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I am using Clojure/Ring/Compojure-0.4/Enlive stack to build a web application.

Are there functions in this stack that would either strip HTML or HTML-encode (i.e. <a> to &lt;a&gt;) user-supplied strings in order to prevent XSS attacks?

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3 Answers 3

hiccup.util/escape-html in hiccup does it. That function used to be in Compojure itself (since all of the functionality in hiccup used to be part of Compojure). It's a simple enough function that you could easily write it yourself though.

(defn escape-html
  "Change special characters into HTML character entities."
  [text]
  (.. #^String (as-str text)
    (replace "&" "&amp;")
    (replace "<" "&lt;")
    (replace ">" "&gt;")
    (replace "\"" "&quot;")))

There's also clojure.contrib.string/escape, which takes a map of char -> string escape sequences and a string and escapes it for you.

user> (clojure.contrib.string/escape {\< "&lt;" \> "&gt;"} "<div>foo</div>")
"&lt;div&gt;foo&lt;/div&gt;"

This strikes me as not as useful as it could be, because you might want to escape multi-character sequences and this won't let you. But it might work for your HTML-escaping needs.

And then there are many Java libraries for this, of course. You could use StringEscapeUtils from Apache Commons:

(org.apache.commons.lang.StringEscapeUtils/escapeHtml4 some-string)

This strikes me as a bit heavyweight for this purpose though.

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1  
The correct URL to StringEscapeUtils commons.apache.org/lang/api-release/org/apache/commons/lang/… –  grm Aug 27 '10 at 12:02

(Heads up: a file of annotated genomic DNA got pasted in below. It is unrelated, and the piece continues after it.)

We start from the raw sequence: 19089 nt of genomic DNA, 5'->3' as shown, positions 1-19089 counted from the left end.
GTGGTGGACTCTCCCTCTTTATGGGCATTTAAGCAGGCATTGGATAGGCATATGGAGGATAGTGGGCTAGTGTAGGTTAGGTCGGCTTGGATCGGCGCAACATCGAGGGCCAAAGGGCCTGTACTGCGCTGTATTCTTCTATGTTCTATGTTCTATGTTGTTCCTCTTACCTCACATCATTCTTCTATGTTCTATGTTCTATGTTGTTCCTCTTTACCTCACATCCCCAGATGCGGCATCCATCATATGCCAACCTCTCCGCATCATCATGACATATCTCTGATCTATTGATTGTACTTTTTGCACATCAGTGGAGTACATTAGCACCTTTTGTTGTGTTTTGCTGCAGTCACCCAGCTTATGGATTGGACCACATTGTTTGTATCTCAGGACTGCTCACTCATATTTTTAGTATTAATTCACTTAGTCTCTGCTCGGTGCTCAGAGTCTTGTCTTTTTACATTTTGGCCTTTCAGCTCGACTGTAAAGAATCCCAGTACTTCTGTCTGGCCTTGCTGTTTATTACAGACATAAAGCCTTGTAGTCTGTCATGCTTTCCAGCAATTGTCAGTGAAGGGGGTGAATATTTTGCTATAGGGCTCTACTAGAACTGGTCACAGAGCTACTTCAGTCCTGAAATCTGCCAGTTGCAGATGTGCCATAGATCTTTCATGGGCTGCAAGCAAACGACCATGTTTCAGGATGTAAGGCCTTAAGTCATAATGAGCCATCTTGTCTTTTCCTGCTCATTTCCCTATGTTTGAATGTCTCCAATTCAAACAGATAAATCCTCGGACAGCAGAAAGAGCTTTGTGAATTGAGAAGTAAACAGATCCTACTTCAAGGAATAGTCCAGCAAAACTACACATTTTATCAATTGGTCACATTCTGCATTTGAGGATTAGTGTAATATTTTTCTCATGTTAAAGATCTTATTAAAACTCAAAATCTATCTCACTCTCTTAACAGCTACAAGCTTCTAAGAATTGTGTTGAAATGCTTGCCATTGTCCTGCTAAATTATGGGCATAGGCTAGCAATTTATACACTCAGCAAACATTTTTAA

Update: I knew there had to be more than that...

ring.util.codec from ring-core has a functions called which work like so:

user> (require '[ring.util.codec :as c])
nil
user> (c/url-encode "<a>")
"%3Ca%3E"
user> (c/url-decode "<a>")
"<a>"

These are wrappers around java.net.URLEncoder and java.net.URLDecoder. The same namespace provides functions for dealing with Base64 encoding, based on a class from Apache Commons.


Original answer follows.

I'm not sure whether there is a public function to do this, but Enlive has two private functions called xml-str and attr-str which do this:

(defn- xml-str
 "Like clojure.core/str but escapes < > and &."
 [x]
  (-> x str (.replace "&" "&amp;") (.replace "<" "&lt;") (.replace ">" "&gt;")))

(attr-str also escapes ".)

You could get at that function with @#'net.cgrand.enlive-html/xml-str (Clojure doesn't tend to make things really private...) or just copy it to your own namespace.

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That's a bit of a bummer. Sounds like a major oversight in most Clojure web frameworks. –  Alex B May 24 '10 at 14:53
    
Apparently the situation isn't quite so bad: see the updated answer. :-) –  Michał Marczyk May 24 '10 at 15:08
    
Looks like I was a little hasty to blame Enlive, but thanks anyway. :) –  Alex B May 25 '10 at 9:54
2  
URL encoding really isn't the same as HTML-encoding. url-encode("<a>") => "%3Ca%3E" where as html-encode("<a>") => "&lt;a&gt;" –  Siddhartha Reddy May 25 '10 at 11:21
    
Siddhartha Reddy: Right. I seem to have forgotten the spec between posting the original answer and making the edit -- thanks for pointing it out. At least both options do make user input safe. (sigh) Anyway, xml-str does use &foo; entities; too bad it's private. And of course Brian's answer is really the best fit to the question as stated above. –  Michał Marczyk May 26 '10 at 8:33
up vote 3 down vote accepted

It turns out Enlive does escape HTML by default if you use net.cgrand.enlive-html/content to put text into a HTML element.

(sniptest "<p class=\"c\"></p>" [:.c] (content "<script></script>"))
"<p class=\"c\">&lt;script&gt;&lt;/script&gt;</p>"
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